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Ahi -- a knockout tuna appetizer
Diakon root flavors specialty from steakhouse

Question: My business associate hosted a dinner at Sullivan's Steakhouse in Denver, and I was delighted when the waiter suggested an Ahi appetizer. I don t think of Sullivan's as serving tuna, but it was excellent. It would be great to have the recipe. -- Della Crosby, Indianapolis

Answer: As the last bare-knuckle world heavyweight champion, John L. Sullivan (1858-1918) is an American legend in the annals of boxing.Sullivan, sometimes known as The Boston Strong Boy, brought boxing to the forefront of America s sporting culture, as he won more than half his prize bouts by knockout. The old-fashioned pugilist, a brutal fighter and punishing hitter, knew nothing about skillful boxing, but his extraordinary physical power and incredible stamina made him a winner in the ring and a real-life urban folk-hero. After going 75 rounds with Jake Kilrain, Sullivan declared, I want fighting, not foot-racing. The copy of the Championship Belt is the last tangible public memory of John L. Sullivan, a man who never stepped back.

In a bare-knuckle bid for diners, Sullivan's sizzling Kansas City strips are sharing the bill of fare with seafood. Ahi Dijon, a standout steakhouse appetizer, is yellow-fin tuna, pan flash-seared, thinly sliced and fanned over a bed of spicy mustard. Intensifying the piquancy of the dish is diakon root, best described as a white carrot-shaped Oriental radish. Diakon root is usually available in the fresh produce section of upscale supermarkets or Asian markets.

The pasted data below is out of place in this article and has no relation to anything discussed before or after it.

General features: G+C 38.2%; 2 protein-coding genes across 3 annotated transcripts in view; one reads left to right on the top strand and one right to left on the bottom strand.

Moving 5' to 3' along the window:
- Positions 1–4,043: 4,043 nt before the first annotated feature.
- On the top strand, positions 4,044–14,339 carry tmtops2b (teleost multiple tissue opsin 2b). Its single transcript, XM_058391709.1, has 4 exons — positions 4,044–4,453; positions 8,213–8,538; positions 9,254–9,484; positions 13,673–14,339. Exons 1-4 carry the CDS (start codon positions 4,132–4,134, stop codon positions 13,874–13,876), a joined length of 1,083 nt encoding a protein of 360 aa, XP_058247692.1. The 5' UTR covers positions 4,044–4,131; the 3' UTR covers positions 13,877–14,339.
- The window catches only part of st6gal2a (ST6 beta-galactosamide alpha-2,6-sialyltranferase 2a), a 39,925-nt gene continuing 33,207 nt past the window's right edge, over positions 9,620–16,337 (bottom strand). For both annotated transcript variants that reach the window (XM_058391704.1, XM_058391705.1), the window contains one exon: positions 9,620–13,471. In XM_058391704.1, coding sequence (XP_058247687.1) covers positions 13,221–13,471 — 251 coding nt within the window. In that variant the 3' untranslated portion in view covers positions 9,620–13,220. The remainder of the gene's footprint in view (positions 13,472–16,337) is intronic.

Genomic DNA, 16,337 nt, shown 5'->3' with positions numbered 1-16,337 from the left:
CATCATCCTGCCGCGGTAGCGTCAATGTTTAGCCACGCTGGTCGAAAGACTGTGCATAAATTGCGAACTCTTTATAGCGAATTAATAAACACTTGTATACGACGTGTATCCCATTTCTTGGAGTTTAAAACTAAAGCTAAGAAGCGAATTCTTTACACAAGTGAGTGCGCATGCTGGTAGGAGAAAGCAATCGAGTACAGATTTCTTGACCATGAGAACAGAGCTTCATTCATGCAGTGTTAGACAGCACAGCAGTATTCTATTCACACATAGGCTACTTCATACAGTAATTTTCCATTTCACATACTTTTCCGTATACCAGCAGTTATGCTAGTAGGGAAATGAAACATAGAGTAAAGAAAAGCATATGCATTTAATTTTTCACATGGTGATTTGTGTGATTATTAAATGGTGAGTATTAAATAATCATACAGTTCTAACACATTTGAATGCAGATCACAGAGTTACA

1 pound tuna

1/8 cup dry mustard

1 teaspoons Dijon mustard

1/8 cup soy sauce

1/8 cup beer or 1/8 cup apple juice

1 large carrot, peeled and cut into 2-inch long thin strips

1 rib celery, trimmed and cut into 2-inch long thin strips

1/8 cup diakon root, peeled and cut into 2-inch long thin strips

1-2 tablespoons Cajun spice 1 tablespoon chopped pickled ginger (more to taste)

1 cup cilantro

Trim tuna and cut off any skin. Cut tuna in half to form two portions.

Set aside.

In a small mixing bowl, combine dry mustard, Dijon mustard, soy sauce and beer and mix until blended. Set sauce aside. In a mixing bowl, combine carrots, celery and diakon root and toss to combine. Set aside. Coat a large skillet with a nonstick cooking spray and place skillet over medium heat. Roll both portions of tuna in Cajun spice and sear rare, about 1 minute per side, in preheated skillet. Pull tuna from pan and slice into thin slices. Divide sauce equally between two plates and top with cut tuna and vegetable mixture. Garnish with pickled ginger and cilantro. Yields 2 appetizer size servings.

Diane Howard is a columnist for Hunt House Syndicate. America a la Carte welcomes recipe requests. Send the complete address of the restaurant along with your name, address and phone number to: America a la Carte, PO Box 5994, Austin, TX 78763-5994; fax 512-453-2145 or e-mail amercarte